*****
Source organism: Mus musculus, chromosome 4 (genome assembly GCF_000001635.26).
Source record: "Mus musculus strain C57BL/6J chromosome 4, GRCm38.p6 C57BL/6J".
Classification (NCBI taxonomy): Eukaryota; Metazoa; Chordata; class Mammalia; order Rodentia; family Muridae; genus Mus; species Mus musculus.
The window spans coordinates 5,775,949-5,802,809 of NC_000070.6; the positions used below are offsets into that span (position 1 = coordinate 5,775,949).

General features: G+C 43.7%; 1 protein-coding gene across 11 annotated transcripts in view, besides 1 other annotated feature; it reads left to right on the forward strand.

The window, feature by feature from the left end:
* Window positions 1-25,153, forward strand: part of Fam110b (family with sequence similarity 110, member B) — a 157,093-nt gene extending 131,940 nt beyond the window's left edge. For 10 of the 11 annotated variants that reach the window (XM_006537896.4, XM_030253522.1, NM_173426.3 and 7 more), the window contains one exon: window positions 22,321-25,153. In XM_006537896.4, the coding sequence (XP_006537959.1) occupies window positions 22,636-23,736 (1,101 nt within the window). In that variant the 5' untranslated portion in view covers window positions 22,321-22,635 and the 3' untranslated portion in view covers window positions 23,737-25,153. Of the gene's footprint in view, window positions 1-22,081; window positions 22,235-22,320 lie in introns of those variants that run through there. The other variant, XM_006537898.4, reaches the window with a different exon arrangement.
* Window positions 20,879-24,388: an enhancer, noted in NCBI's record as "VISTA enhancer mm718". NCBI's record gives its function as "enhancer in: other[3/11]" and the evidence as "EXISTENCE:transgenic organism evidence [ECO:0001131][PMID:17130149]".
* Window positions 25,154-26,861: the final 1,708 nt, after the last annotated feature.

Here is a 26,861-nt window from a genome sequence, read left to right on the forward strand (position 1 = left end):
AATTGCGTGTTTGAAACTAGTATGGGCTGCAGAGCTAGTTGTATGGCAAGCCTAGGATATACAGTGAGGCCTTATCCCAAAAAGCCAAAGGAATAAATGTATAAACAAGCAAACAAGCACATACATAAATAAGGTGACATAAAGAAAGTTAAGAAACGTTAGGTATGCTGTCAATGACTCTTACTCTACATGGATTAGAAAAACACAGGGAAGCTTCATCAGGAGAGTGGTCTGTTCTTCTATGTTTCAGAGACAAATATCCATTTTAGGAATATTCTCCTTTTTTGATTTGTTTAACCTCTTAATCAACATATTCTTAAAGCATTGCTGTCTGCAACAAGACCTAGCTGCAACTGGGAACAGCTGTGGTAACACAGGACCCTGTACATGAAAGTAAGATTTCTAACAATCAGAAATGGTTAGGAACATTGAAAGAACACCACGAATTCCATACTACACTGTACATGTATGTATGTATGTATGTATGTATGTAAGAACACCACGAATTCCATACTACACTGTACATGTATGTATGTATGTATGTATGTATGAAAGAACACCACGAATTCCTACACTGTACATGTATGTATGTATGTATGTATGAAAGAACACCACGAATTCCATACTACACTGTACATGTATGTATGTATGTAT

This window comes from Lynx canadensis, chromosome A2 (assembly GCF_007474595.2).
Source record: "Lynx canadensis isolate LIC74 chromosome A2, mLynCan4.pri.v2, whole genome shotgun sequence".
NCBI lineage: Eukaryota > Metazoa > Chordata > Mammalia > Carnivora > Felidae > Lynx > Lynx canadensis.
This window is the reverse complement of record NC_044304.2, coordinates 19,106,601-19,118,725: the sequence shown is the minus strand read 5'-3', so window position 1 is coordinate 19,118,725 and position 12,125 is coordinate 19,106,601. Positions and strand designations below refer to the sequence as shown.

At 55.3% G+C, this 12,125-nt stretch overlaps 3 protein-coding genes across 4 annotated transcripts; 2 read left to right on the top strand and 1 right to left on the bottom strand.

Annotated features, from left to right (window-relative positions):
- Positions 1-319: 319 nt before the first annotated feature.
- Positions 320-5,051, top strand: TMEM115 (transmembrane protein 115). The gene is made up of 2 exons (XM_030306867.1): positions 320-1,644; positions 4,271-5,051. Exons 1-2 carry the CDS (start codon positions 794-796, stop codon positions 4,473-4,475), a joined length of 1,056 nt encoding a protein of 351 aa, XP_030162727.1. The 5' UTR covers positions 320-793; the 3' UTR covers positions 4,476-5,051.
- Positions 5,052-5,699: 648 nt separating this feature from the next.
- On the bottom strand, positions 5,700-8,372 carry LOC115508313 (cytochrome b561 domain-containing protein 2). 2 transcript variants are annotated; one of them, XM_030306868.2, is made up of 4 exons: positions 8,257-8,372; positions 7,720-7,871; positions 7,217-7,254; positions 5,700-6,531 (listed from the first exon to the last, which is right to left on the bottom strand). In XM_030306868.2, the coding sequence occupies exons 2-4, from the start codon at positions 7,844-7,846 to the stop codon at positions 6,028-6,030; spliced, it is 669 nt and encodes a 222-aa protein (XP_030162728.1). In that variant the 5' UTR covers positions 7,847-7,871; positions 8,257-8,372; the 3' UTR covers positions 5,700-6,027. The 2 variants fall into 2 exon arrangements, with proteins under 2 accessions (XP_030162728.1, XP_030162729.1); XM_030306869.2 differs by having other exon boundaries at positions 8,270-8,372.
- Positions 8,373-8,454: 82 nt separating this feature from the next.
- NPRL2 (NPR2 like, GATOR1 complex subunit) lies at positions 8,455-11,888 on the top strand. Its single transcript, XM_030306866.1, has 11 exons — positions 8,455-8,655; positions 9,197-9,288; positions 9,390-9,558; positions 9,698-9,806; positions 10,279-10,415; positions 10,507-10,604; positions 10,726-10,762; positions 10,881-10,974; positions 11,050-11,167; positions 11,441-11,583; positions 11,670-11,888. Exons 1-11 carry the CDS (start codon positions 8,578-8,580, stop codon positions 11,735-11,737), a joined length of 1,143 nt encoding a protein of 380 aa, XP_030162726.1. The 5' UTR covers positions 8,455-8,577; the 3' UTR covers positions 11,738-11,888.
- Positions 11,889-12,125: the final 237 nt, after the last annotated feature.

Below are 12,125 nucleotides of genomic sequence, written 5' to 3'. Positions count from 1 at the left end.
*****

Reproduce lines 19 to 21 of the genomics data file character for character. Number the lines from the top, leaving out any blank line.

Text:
- Positions 320-5,051, top strand: TMEM115 (transmembrane protein 115). The gene is made up of 2 exons (XM_030306867.1): positions 320-1,644; positions 4,271-5,051. Exons 1-2 carry the CDS (start codon positions 794-796, stop codon positions 4,473-4,475), a joined length of 1,056 nt encoding a protein of 351 aa, XP_030162727.1. The 5' UTR covers positions 320-793; the 3' UTR covers positions 4,476-5,051.
- Positions 5,052-5,699: 648 nt separating this feature from the next.
- On the bottom strand, positions 5,700-8,372 carry LOC115508313 (cytochrome b561 domain-containing protein 2). 2 transcript variants are annotated; one of them, XM_030306868.2, is made up of 4 exons: positions 8,257-8,372; positions 7,720-7,871; positions 7,217-7,254; positions 5,700-6,531 (listed from the first exon to the last, which is right to left on the bottom strand). In XM_030306868.2, the coding sequence occupies exons 2-4, from the start codon at positions 7,844-7,846 to the stop codon at positions 6,028-6,030; spliced, it is 669 nt and encodes a 222-aa protein (XP_030162728.1). In that variant the 5' UTR covers positions 7,847-7,871; positions 8,257-8,372; the 3' UTR covers positions 5,700-6,027. The 2 variants fall into 2 exon arrangements, with proteins under 2 accessions (XP_030162728.1, XP_030162729.1); XM_030306869.2 differs by having other exon boundaries at positions 8,270-8,372.